Students at Western Maricopa Education Center (West-MEC), a public career technical education district, earned certifications that qualify them for well-paying careers upon graduation.
Every year at the Southwest Campus in Buckeye, IT security instructor Paul Getz stands up at orientation and challenges his students.
“I tell them I’m not going to limit them. I’ve got enough content to last five years, so students can push themselves beyond what’s listed in the curriculum. Duane really took me to task on that,” Mr. Getz laughed.
Duane Balog, a recent graduate from Estrella Foothills High School, 13033 S. Estrella Parkway, came to West-MEC with a plan to earn as many certifications as he could, as quickly as he could. His determination landed him a job in the IT field right out of high school at Canyon Business Solutions in Surprise.
Technology and the demands of the IT industry are constantly changing.
“If you pool 100 industry professionals, they’re going to have varying amounts of certifications, and some will have zero,” Mr. Getz stated.
Still, credentials are a way for professionals to validate the skills they’ve developed. Certification attainment is the goal of the IT security program at West-MEC so students can provide proof of their capabilities to employers. The first semester focuses on hardware and software in preparation for the CompTIA A+ certification.
“Within six weeks, Duane already passed both A+ tests first try. And I’m not talking just barely passed,” Mr. Getz stated.
After setting up an independent plan with Mr. Getz, Mr. Balog identified his next challenge, the CompTIA Network+ certification. At that point, no other IT security student had passed the test.
“Duane asked me for some materials so he could study at home. Within three weeks he passed the Network+ exam. At this point, I knew he was serious about his plan,” Mr. Getz stated.
Next on Mr. Balog’s list was the Cisco Certified Network Associate (CCNA) certification, but he needed to practice with networking hardware first, something he couldn’t do at home.
In a climate controlled space detached from the IT security classroom, two black towers of servers, routers, switches, and cables connect to a laptop used for running network simulations. This room was Mr. Balog’s playground for two months as he, along with another student, Matthew Graves, worked through a 500-page document on how to configure the NetLab.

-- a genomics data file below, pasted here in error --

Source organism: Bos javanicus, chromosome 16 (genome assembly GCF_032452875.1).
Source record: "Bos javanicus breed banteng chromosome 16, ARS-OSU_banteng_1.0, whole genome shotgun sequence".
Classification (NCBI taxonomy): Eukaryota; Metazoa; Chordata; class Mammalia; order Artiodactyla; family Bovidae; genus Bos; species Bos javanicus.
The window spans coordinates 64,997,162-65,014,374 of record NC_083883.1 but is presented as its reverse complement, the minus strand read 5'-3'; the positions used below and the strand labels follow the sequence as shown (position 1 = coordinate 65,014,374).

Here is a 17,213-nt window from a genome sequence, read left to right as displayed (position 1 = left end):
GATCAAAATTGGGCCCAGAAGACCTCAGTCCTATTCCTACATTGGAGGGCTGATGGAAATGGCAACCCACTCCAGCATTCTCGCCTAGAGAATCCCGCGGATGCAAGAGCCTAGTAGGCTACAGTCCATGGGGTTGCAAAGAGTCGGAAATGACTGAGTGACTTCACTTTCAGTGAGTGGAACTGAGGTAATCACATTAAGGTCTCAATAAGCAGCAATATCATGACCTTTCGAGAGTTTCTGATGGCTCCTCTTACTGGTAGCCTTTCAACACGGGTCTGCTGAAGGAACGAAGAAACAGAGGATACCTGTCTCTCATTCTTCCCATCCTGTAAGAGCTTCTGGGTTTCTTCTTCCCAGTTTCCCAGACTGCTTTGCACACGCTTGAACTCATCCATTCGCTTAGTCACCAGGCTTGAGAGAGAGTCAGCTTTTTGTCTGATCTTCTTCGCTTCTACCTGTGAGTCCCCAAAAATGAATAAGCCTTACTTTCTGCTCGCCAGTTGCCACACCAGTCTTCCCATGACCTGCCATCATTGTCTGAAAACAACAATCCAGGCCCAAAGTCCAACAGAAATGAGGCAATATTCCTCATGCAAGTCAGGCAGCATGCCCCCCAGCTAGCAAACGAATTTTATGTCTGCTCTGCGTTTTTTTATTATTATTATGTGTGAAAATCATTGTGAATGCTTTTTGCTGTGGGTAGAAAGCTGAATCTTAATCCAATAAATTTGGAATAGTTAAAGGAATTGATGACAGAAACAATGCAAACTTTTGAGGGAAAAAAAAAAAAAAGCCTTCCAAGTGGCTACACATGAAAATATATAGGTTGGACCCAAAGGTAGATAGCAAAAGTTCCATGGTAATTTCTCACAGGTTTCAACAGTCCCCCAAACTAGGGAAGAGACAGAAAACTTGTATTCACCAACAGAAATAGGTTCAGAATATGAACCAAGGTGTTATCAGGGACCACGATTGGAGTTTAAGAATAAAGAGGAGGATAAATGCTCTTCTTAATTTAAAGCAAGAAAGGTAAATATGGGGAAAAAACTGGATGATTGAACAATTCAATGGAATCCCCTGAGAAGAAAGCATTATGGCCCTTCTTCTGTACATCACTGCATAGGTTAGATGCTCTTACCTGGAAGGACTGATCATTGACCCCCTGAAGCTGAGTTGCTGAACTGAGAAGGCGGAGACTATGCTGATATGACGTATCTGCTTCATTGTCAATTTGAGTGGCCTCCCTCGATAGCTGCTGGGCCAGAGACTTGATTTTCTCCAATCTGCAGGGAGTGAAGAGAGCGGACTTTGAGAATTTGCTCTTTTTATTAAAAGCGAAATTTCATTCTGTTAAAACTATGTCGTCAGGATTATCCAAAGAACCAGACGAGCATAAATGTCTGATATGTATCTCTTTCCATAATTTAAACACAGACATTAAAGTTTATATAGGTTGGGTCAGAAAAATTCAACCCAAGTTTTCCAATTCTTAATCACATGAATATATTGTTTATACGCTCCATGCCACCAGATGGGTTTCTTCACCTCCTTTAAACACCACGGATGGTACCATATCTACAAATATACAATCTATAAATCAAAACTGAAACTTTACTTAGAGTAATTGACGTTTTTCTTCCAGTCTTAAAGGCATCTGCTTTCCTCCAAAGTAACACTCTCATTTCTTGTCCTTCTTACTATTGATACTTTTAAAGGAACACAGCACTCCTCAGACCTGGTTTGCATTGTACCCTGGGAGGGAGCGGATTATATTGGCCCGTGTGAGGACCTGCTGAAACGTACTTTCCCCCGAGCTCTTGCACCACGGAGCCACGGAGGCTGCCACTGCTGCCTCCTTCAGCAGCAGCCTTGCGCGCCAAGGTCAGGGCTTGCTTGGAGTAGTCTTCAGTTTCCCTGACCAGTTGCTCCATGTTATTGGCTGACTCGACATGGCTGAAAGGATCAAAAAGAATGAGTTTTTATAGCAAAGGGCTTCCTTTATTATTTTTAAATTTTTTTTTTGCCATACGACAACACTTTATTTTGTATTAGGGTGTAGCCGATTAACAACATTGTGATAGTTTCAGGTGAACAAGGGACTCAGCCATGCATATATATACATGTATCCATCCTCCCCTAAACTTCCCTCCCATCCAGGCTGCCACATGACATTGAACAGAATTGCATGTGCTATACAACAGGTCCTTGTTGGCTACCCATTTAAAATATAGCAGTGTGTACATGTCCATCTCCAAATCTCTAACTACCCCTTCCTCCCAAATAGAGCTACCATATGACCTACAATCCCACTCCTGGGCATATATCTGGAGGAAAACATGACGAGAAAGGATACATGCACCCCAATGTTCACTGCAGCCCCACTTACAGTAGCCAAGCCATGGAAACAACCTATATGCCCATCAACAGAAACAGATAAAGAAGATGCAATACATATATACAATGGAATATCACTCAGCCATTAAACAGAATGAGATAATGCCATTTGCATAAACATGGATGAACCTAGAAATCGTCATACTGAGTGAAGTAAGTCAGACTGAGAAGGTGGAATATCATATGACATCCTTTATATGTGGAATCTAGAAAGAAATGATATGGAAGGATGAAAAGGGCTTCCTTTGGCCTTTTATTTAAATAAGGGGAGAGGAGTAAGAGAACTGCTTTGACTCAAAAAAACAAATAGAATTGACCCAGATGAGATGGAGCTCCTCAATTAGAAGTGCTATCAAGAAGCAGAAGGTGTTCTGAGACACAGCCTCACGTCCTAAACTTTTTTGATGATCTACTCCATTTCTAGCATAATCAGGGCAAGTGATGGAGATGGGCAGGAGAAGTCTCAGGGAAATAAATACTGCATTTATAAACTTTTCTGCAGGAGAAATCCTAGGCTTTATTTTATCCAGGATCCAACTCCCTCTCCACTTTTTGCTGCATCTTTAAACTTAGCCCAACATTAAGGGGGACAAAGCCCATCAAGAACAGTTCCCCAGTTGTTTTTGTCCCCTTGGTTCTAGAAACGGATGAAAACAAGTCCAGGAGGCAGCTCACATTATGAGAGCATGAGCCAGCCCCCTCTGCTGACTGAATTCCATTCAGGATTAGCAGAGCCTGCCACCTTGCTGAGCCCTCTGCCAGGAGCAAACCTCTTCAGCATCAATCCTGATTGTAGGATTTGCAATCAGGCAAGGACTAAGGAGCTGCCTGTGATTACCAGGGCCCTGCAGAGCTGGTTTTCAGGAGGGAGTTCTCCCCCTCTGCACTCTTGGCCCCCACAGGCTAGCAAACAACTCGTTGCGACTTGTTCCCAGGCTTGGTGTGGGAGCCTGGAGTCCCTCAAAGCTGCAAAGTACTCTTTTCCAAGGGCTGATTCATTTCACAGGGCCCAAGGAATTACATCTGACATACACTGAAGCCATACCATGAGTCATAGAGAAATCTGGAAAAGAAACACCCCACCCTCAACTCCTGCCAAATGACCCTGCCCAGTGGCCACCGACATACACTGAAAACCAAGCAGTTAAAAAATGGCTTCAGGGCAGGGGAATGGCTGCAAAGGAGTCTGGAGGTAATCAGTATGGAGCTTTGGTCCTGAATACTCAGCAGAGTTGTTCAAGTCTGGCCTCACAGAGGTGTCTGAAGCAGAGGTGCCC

“It typically costs $10,000 for a professional to come out and set up the NetLab and I just didn’t have enough hours in a day to do it myself. So, I saw an opportunity to give Duane and Matthew ownership over a project. Duane would come in early and lock himself in the server room with Matthew and they’d just go at it,” Mr. Getz stated.
After spending time with the physical components used in creating a network, Mr. Balog was ready for the next certification exam.
“Cisco recommends you have three years of experience before taking the CCNA, but Duane had a plan. For a month, he was studying five hours a day in preparation. It paid off because he smashed the test,” Mr. Getz stated. “I can’t tell you how absurd it sounds to do the CCNA so quickly.”
Certifications and technical know-how are important to employers, but they aren’t the only factors that influence career development.
“We still struggle with soft skills and professional skills in our field. Certifications validate your aptitude, but can you articulate what you know in an interview? You’ve got to be able to work well with others and stay humble, it’s easy to come off as arrogant in this business really fast,” Mr. Getz stated.
To help develop professional skills, all students in the IT security program are involved with the career technical student organization SkillsUSA. Students get the opportunity to meet other people in similar programs, have the opportunity to lead in officer roles, and test their skills at competitions.
After updating his LinkedIn profile to reflect attaining his CCNA certification, Mr. Balog was consistently getting job offers. He ended up taking a position with Canyon Business Solutions, close to his home in Surprise with a salary ramping up to $50,000 within his first year.